Federal Flush

How is the government shutdown sending us down the drain?


An observation regarding the recent federal government shutdown.

Avery Young, Staff Writer

1/19/2018, was Congress’ deadline for the heavily debated new Federal budget. A Federal Government shutdown usually only occurs with an evenly split amount of representatives from both parties. This year, as a result of a multitude of factors and despite the GOP controlling both the House and the Senate, agreements simply could not be made.


So, the federal government shut down again. What does that mean for the vast majority of people? Federal employees, military personnel, and civilians alike all experience the consequences of a halted bureaucracy.  


The federal shutdown was, up until the Carter presidency, fairly unstructured and varied in intensity case-by-case. A system was instituted in the late 1970’s to handle the shutdown more uniformly, with a division of federal employees into essential and non-essential categories.


Essential employees work during the shutdown and have their pay withheld for the duration of the closure. Essential employees for the most recent shutdown included air traffic controllers, immigration officers, and travel and customs agents. Nonessential employees are generally furloughed if the shutdown lasts for long enough.


Military personnel also work during the shutdown, though their pay is held until the shutdown ends. Military personnel are also fully paid for the work done following reinstatement of funding. Unfortunately, reimbursement often fails to cover the month’s expenses and long-term shutdowns can be extremely detrimental to many government employees.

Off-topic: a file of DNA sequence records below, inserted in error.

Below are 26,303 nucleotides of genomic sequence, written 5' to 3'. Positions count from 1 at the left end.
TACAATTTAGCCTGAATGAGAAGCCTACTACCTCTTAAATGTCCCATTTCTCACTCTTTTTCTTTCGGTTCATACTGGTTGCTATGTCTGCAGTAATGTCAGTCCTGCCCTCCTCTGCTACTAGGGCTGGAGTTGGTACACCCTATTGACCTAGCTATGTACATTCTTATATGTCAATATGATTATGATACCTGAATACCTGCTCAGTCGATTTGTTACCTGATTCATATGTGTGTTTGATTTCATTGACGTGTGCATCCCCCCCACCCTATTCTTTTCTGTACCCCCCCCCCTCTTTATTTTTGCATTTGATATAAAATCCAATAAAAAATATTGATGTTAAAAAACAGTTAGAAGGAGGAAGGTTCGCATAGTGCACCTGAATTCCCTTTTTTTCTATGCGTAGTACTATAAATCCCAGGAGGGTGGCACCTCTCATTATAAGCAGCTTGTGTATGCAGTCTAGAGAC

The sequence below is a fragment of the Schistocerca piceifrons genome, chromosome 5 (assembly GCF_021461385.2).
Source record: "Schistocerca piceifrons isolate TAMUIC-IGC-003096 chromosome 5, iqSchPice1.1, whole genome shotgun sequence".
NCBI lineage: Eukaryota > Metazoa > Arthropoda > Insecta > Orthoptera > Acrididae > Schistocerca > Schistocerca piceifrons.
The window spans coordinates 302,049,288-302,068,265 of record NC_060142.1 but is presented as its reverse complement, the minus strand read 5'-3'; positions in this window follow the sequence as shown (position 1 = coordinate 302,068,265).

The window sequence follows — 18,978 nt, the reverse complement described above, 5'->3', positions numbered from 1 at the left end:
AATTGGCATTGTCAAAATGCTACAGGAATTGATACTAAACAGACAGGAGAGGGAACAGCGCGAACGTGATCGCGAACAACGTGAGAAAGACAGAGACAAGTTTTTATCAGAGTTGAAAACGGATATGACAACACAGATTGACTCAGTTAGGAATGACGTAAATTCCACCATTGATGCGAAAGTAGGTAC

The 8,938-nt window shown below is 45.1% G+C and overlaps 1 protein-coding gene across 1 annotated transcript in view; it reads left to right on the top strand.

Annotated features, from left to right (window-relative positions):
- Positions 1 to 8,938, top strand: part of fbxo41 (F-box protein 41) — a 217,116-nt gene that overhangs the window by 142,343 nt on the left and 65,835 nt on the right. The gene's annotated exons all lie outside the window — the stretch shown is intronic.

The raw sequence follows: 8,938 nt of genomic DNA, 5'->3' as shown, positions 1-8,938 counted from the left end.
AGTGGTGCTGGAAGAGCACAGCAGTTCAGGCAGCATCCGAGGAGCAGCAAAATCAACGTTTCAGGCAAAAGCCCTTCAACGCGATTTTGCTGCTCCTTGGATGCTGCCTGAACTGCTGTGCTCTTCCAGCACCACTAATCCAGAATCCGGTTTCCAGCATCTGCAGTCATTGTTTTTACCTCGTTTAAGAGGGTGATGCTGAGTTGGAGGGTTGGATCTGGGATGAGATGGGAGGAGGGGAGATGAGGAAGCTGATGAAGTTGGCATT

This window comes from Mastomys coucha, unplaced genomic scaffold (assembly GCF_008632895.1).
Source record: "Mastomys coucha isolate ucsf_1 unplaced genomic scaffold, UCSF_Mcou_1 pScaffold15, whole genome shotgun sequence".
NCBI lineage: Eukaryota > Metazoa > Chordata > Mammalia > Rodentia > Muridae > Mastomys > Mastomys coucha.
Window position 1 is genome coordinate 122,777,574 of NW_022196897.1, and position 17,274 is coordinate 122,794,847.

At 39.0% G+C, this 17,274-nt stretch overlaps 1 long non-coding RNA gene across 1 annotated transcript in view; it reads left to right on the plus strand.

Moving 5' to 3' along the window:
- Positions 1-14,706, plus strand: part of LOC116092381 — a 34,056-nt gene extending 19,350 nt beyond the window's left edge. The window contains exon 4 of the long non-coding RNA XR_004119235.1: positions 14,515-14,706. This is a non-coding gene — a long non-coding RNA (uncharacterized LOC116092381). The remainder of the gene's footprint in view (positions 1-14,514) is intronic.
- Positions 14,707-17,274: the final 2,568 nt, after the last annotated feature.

For everyone else, the government shutdown is usually life as normal. Depending on which programs are on the chopping block, sometimes services that can save lives are threatened as funding for subsidized school lunches and head start programs will run out if not reinstated. Fortunately, the majority of programs only stop functioning for a short time if at all and those that do lose funding rather than being shut down immediately.


On Monday, 1/22, the three-day-old shutdown was thrown out by the Senate in a “victory” for the Republican party with an 81-18 vote. The bill signed by President Trump ended the shutdown and allowed for federal employees to be paid throughout further shutdowns, which makes for less of an impact at the lower levels of functioning government. Unfortunately, the bill is merely a three-week stopgap  to lessen the imminence of the situation. The threat of shutdown has only been pushed back and will make its way back to the table in a few week’s time.


Only time will tell how and with what level of efficiency the shutdown will be resolved, however an increasing number of programs will lose funding not likely to be reinstated without some sort of compromise on both accounts.